Where I work (as a hiring manager) we often work with the attorneys in our legal department. Those openings were administrative and an attorney would be far over qualified, but even if they did want to go into another direction at 1/3 the pay, I would anticipate conflicts over legal advice and decisions in the course of our work.
Reply With Quote Quick reply to this message
 
Old 09-27-2019, 08:25 AM
 
Location: East Coast
3,299 posts, read 2,009,231 times
Reputation: 4991
Quote:
Originally Posted by Hemlock140 View Post
Where I work (as a hiring manager) we often work with the attorneys in our legal department. Those openings were administrative and an attorney would be far over qualified, but even if they did want to go into another direction at 1/3 the pay, I would anticipate conflicts over legal advice and decisions in the course of our work.
I wouldn't assume that 50-60K was 1/3 the pay they were getting. It might be more than they're getting now. In some cases, maybe even significantly more. The attorney market is beyond oversaturated. People think attorneys are rolling in dough, and while there certainly are quite a few who are, the majority of attorneys out there are not. You may be shocked to learn this, but even in a city like Seattle, I can guarantee you there are attorneys out there making half of what you are offering for that position. The market got bad in the 90s and has gotten worse just about every year since. I've read and heard some true horror stories.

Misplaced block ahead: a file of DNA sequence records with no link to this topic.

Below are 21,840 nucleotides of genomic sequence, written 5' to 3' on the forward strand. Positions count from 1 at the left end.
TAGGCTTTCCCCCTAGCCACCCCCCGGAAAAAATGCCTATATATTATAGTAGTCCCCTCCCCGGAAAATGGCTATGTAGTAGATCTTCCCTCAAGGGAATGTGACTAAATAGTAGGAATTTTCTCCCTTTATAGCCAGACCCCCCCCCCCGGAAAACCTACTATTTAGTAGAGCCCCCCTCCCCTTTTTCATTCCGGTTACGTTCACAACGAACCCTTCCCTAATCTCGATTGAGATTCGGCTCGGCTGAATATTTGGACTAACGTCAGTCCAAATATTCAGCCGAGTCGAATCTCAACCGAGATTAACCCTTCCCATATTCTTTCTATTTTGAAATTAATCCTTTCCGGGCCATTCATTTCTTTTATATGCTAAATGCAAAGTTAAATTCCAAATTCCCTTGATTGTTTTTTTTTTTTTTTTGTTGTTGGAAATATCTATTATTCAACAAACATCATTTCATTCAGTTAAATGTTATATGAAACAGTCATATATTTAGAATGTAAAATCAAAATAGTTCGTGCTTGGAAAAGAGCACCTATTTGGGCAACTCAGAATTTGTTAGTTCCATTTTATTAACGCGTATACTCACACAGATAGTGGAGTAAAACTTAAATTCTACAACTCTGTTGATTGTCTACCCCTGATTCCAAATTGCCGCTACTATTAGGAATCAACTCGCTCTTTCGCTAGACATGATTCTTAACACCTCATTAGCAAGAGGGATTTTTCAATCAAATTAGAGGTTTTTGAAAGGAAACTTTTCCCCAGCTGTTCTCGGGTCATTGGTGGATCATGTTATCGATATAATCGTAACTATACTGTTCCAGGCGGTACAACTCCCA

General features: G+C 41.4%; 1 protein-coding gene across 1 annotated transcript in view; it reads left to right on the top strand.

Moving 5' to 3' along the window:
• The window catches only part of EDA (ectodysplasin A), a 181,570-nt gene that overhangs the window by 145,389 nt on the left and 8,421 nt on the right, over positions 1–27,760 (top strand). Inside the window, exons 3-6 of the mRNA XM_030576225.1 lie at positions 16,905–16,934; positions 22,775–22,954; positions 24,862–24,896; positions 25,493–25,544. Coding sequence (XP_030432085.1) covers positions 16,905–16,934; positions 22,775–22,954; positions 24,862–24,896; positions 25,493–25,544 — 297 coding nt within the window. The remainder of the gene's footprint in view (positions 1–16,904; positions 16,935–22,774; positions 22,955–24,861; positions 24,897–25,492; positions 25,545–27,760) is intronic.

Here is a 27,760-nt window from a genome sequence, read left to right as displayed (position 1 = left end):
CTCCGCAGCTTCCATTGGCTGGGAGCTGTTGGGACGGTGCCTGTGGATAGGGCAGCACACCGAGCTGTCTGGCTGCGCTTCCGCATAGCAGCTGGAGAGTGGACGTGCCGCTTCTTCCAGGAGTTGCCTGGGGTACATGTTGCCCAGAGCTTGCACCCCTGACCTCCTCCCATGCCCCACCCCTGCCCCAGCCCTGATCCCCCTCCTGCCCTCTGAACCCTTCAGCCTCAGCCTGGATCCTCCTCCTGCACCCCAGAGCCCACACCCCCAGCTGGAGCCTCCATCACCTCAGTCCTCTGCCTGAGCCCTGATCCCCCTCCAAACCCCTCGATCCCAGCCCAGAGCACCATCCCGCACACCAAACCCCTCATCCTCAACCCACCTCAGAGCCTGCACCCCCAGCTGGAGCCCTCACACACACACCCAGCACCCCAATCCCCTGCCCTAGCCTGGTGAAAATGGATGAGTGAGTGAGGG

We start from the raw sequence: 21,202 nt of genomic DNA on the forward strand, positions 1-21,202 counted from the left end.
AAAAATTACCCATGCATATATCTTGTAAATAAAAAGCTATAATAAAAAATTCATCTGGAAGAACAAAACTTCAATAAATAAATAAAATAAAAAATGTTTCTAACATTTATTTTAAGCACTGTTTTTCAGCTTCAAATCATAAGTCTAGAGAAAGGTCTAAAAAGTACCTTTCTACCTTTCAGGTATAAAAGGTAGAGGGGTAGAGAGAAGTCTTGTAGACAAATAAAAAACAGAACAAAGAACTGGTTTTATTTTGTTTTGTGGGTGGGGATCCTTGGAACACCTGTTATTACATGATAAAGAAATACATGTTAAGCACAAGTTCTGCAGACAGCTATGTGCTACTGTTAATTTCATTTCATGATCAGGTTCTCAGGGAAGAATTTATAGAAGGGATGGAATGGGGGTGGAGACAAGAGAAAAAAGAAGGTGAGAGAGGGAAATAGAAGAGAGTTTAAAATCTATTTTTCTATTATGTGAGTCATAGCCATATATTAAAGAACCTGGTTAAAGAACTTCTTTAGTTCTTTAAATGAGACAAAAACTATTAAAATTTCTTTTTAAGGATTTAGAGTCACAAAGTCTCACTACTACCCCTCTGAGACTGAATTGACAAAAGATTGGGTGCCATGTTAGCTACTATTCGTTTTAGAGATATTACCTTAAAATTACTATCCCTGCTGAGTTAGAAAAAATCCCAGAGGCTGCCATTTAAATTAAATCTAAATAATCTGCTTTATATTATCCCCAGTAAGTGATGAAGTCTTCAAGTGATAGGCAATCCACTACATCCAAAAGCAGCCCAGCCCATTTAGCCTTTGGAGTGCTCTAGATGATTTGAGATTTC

Reply With Quote Quick reply to this message
 
Old 09-27-2019, 08:28 AM
 
137 posts, read 65,800 times
Reputation: 206
Quote:
Originally Posted by nuts2uiam View Post
Looks like you could be caught between a rock and a hard place. If you advertise a place for rent and then refuse due to his/her profession you might be stetting yourself up for a discriminatory practice suit.
But you are allowed to refuse a tenant based off of income restrictions/requirements. You are allowed to screen the tenant for credit report, prior evictions, employment verification etc. I had numerous applicants apply to rent my rental property and most didn't make a sufficient amount to even rent it and cover the utility expenses therefore the Landlord is entitled to go through all the applications and screen the tenants etc. to find the most qualified and best applicant. Also, landlords can refuse you if you have pets.

Personally, I feel like if they are dirty people and bring the mice then it shouldn't be the landlord's problem if there was never a mice issue before but usually the landlord is held responsible.
Reply With Quote Quick reply to this message
 
Old 09-27-2019, 10:02 AM
 
Location: Boise
615 posts, read 596,444 times
Reputation: 1349
Attorneys are not a protected class, so use your best judgement on if you would rent to one.
Reply With Quote Quick reply to this message